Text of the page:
This law of kamma explains the problem of suffering, the mystery of the so-called fate and predestination of some religions, and above all the inequality of mankind.
What we think, speak and do, become our own. It is these thoughts, words, and deeds that assume the name of kamma and pass from life to life exalting and degrading us in the course of our wanderings in saṃsāra.
Says the Buddha,
Man’s merits and the sins he here hath wrought:
That is the thing he owns, that takes he hence,
That dogs his steps, like shadows in pursuit.
Hence let him make good store for life elsewhere.
Sure platform in some other future world,
Rewards of Virtue on good beings wait.
—Kindred Sayings, i. p. 98
“Inconceivable is the beginning, O disciples, of this faring on. The earliest point is not revealed of the running on, the faring on, of beings, cloaked in ignorance, tied by craving.”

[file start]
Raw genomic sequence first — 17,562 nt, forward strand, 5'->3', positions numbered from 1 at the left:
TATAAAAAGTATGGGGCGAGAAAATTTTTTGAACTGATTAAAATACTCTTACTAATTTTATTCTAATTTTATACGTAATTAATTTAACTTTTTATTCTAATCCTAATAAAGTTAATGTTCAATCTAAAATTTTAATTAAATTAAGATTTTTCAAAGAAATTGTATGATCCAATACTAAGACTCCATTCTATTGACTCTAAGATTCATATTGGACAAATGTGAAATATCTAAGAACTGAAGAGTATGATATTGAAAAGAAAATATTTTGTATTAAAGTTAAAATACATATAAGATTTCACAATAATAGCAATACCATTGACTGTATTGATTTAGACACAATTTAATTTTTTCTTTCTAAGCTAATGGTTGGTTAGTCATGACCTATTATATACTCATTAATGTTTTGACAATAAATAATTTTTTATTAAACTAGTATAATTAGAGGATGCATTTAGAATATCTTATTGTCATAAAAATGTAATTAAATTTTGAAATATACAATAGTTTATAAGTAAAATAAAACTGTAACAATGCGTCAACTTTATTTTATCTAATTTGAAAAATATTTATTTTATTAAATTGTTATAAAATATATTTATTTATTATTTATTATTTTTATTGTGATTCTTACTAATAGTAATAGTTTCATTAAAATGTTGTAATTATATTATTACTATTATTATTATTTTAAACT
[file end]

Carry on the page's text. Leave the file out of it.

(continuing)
Rebirth, which Buddhists do not regard as a mere theory but as a fact verifiable by evidence, forms a fundamental tenet of Buddhism, though its goal Nibbāna is attainable in this life itself. The bodhisatta ideal and the correlative doctrine of freedom to attain utter perfection are based on this doctrine of rebirth.
Documents record that this belief in rebirth, viewed as transmigration or reincarnation, was accepted by philosophers like Pythagoras and Plato, poets like Shelly, Tennyson and Wordsworth, and many ordinary people in the East as well as in the West.
The Buddhist doctrine of rebirth should be differentiated from the theory of transmigration and reincarnation of other systems, because Buddhism denies the existence of a transmigrating permanent soul, created by God, or emanating from a paramātma (divine essence).